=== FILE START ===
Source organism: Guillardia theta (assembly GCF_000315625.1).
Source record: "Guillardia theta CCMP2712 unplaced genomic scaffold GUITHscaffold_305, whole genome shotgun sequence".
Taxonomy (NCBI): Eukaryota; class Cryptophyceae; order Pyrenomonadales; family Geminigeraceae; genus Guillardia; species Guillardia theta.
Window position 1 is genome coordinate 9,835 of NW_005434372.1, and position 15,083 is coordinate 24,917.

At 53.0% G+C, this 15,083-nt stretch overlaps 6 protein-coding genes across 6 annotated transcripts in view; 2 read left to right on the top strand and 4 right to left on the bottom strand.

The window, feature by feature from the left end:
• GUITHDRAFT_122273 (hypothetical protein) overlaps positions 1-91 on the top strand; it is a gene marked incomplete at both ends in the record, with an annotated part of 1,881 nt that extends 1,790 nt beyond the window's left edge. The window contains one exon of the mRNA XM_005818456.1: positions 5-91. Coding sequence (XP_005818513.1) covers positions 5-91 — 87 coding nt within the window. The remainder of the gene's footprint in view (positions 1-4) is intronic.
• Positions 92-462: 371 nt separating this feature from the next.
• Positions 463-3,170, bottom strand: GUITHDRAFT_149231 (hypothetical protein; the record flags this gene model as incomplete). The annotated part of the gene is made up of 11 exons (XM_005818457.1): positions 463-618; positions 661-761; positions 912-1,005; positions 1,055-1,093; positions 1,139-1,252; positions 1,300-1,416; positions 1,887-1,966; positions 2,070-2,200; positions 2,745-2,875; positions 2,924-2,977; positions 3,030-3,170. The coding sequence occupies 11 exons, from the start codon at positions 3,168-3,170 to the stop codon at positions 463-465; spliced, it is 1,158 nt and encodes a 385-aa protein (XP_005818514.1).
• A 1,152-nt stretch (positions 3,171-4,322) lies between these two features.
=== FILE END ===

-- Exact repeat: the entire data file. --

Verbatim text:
Source organism: Guillardia theta (assembly GCF_000315625.1).
Source record: "Guillardia theta CCMP2712 unplaced genomic scaffold GUITHscaffold_305, whole genome shotgun sequence".
Taxonomy (NCBI): Eukaryota; class Cryptophyceae; order Pyrenomonadales; family Geminigeraceae; genus Guillardia; species Guillardia theta.
Window position 1 is genome coordinate 9,835 of NW_005434372.1, and position 15,083 is coordinate 24,917.

At 53.0% G+C, this 15,083-nt stretch overlaps 6 protein-coding genes across 6 annotated transcripts in view; 2 read left to right on the top strand and 4 right to left on the bottom strand.

The window, feature by feature from the left end:
• GUITHDRAFT_122273 (hypothetical protein) overlaps positions 1-91 on the top strand; it is a gene marked incomplete at both ends in the record, with an annotated part of 1,881 nt that extends 1,790 nt beyond the window's left edge. The window contains one exon of the mRNA XM_005818456.1: positions 5-91. Coding sequence (XP_005818513.1) covers positions 5-91 — 87 coding nt within the window. The remainder of the gene's footprint in view (positions 1-4) is intronic.
• Positions 92-462: 371 nt separating this feature from the next.
• Positions 463-3,170, bottom strand: GUITHDRAFT_149231 (hypothetical protein; the record flags this gene model as incomplete). The annotated part of the gene is made up of 11 exons (XM_005818457.1): positions 463-618; positions 661-761; positions 912-1,005; positions 1,055-1,093; positions 1,139-1,252; positions 1,300-1,416; positions 1,887-1,966; positions 2,070-2,200; positions 2,745-2,875; positions 2,924-2,977; positions 3,030-3,170. The coding sequence occupies 11 exons, from the start codon at positions 3,168-3,170 to the stop codon at positions 463-465; spliced, it is 1,158 nt and encodes a 385-aa protein (XP_005818514.1).
• A 1,152-nt stretch (positions 3,171-4,322) lies between these two features.